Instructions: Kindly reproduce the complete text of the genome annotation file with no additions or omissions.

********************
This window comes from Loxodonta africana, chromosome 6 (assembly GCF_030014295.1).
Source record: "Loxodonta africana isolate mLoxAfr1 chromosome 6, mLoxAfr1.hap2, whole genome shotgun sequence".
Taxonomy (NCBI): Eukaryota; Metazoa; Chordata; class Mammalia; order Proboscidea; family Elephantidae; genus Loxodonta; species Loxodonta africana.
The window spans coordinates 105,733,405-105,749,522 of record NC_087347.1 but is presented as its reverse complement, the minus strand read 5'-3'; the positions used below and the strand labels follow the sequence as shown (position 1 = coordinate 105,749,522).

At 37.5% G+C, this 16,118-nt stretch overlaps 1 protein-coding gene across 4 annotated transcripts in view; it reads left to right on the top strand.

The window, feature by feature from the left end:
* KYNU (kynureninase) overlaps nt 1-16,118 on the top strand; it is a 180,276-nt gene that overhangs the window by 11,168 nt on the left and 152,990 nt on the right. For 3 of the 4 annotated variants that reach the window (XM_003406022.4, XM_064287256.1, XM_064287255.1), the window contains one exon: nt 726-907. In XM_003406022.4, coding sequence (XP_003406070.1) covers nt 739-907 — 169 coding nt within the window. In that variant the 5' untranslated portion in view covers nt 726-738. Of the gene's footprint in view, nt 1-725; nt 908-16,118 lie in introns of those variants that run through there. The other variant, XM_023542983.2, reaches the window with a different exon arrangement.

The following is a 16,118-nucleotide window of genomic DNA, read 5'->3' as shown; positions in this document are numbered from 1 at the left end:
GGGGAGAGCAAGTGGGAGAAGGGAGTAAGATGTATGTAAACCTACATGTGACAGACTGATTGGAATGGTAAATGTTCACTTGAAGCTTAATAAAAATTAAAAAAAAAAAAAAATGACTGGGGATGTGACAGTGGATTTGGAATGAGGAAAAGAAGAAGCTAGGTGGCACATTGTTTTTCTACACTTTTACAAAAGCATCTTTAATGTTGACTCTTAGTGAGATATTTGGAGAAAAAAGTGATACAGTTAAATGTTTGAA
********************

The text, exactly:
This window comes from Loxodonta africana, chromosome 6 (assembly GCF_030014295.1).
Source record: "Loxodonta africana isolate mLoxAfr1 chromosome 6, mLoxAfr1.hap2, whole genome shotgun sequence".
Taxonomy (NCBI): Eukaryota; Metazoa; Chordata; class Mammalia; order Proboscidea; family Elephantidae; genus Loxodonta; species Loxodonta africana.
The window spans coordinates 105,733,405-105,749,522 of record NC_087347.1 but is presented as its reverse complement, the minus strand read 5'-3'; the positions used below and the strand labels follow the sequence as shown (position 1 = coordinate 105,749,522).

At 37.5% G+C, this 16,118-nt stretch overlaps 1 protein-coding gene across 4 annotated transcripts in view; it reads left to right on the top strand.

The window, feature by feature from the left end:
* KYNU (kynureninase) overlaps nt 1-16,118 on the top strand; it is a 180,276-nt gene that overhangs the window by 11,168 nt on the left and 152,990 nt on the right. For 3 of the 4 annotated variants that reach the window (XM_003406022.4, XM_064287256.1, XM_064287255.1), the window contains one exon: nt 726-907. In XM_003406022.4, coding sequence (XP_003406070.1) covers nt 739-907 — 169 coding nt within the window. In that variant the 5' untranslated portion in view covers nt 726-738. Of the gene's footprint in view, nt 1-725; nt 908-16,118 lie in introns of those variants that run through there. The other variant, XM_023542983.2, reaches the window with a different exon arrangement.

The following is a 16,118-nucleotide window of genomic DNA, read 5'->3' as shown; positions in this document are numbered from 1 at the left end:
GGGGAGAGCAAGTGGGAGAAGGGAGTAAGATGTATGTAAACCTACATGTGACAGACTGATTGGAATGGTAAATGTTCACTTGAAGCTTAATAAAAATTAAAAAAAAAAAAAAATGACTGGGGATGTGACAGTGGATTTGGAATGAGGAAAAGAAGAAGCTAGGTGGCACATTGTTTTTCTACACTTTTACAAAAGCATCTTTAATGTTGACTCTTAGTGAGATATTTGGAGAAAAAAGTGATACAGTTAAATGTTTGAA